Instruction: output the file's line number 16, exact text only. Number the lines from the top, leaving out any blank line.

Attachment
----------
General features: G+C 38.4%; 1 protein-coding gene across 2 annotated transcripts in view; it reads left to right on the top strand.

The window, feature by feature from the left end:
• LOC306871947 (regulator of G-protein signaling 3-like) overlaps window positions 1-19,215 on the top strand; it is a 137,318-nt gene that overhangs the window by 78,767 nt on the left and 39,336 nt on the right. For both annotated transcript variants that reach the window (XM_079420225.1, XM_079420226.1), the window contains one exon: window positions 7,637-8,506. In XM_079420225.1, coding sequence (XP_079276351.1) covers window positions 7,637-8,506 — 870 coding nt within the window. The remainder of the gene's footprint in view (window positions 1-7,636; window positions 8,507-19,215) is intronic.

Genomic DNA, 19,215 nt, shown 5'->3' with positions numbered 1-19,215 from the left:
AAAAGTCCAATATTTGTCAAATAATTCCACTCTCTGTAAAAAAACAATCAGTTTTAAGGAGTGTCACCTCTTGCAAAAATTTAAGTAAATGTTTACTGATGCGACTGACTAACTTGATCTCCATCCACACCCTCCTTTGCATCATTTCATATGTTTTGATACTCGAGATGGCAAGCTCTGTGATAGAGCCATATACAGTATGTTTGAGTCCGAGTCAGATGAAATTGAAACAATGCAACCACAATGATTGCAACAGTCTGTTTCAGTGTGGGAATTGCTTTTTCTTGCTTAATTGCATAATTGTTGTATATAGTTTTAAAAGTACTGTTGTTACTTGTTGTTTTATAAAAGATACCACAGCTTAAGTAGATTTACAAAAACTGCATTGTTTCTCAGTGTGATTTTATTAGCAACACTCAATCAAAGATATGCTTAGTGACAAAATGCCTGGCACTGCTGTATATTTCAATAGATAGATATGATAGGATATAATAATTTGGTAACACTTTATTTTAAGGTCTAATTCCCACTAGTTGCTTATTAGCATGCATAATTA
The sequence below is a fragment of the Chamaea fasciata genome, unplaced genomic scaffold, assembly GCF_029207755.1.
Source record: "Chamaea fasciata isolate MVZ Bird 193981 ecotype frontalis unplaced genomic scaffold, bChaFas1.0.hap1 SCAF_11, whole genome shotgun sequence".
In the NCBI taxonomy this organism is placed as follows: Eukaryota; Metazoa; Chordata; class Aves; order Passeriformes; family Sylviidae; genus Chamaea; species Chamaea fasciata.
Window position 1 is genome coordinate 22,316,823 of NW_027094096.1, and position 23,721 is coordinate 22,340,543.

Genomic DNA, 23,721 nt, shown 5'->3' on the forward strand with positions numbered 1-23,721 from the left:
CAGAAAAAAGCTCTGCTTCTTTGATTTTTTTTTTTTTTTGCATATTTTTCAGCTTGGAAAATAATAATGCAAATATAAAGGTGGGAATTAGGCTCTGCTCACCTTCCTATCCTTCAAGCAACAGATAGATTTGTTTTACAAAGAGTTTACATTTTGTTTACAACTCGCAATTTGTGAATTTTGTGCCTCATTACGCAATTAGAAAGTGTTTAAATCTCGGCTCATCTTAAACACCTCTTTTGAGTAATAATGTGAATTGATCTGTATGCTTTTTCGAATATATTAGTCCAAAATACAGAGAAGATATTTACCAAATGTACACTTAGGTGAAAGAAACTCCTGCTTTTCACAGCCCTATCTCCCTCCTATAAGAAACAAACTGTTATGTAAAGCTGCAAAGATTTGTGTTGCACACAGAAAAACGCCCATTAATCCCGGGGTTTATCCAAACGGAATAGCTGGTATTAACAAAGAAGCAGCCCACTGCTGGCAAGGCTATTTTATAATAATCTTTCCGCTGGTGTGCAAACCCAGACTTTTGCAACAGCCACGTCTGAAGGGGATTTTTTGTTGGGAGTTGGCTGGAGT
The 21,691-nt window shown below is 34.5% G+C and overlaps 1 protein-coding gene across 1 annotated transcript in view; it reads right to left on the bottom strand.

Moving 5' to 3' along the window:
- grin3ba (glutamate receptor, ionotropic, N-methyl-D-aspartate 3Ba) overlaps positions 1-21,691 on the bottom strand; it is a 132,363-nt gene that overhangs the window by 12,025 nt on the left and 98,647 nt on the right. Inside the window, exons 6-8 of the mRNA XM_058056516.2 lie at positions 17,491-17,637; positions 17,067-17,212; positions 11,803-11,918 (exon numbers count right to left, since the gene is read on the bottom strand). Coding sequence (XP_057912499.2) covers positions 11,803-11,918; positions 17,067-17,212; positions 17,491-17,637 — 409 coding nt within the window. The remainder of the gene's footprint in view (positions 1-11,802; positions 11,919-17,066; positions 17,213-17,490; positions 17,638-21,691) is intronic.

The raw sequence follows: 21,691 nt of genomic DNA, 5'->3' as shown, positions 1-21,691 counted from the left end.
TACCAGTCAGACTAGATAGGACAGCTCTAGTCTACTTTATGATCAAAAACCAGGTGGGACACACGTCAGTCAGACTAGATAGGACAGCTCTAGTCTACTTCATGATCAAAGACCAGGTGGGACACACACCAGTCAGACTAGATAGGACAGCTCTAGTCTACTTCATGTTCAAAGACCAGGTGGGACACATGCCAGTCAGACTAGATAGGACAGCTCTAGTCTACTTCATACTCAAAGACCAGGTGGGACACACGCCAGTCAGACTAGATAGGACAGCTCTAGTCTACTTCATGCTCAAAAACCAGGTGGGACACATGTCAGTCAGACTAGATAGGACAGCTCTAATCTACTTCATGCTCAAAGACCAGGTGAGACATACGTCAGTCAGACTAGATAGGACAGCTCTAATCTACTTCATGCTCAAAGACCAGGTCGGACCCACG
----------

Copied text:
TACCAGTCAGACTAGATAGGACAGCTCTAGTCTACTTTATGATCAAAAACCAGGTGGGACACACGTCAGTCAGACTAGATAGGACAGCTCTAGTCTACTTCATGATCAAAGACCAGGTGGGACACACACCAGTCAGACTAGATAGGACAGCTCTAGTCTACTTCATGTTCAAAGACCAGGTGGGACACATGCCAGTCAGACTAGATAGGACAGCTCTAGTCTACTTCATACTCAAAGACCAGGTGGGACACACGCCAGTCAGACTAGATAGGACAGCTCTAGTCTACTTCATGCTCAAAAACCAGGTGGGACACATGTCAGTCAGACTAGATAGGACAGCTCTAATCTACTTCATGCTCAAAGACCAGGTGAGACATACGTCAGTCAGACTAGATAGGACAGCTCTAATCTACTTCATGCTCAAAGACCAGGTCGGACCCACG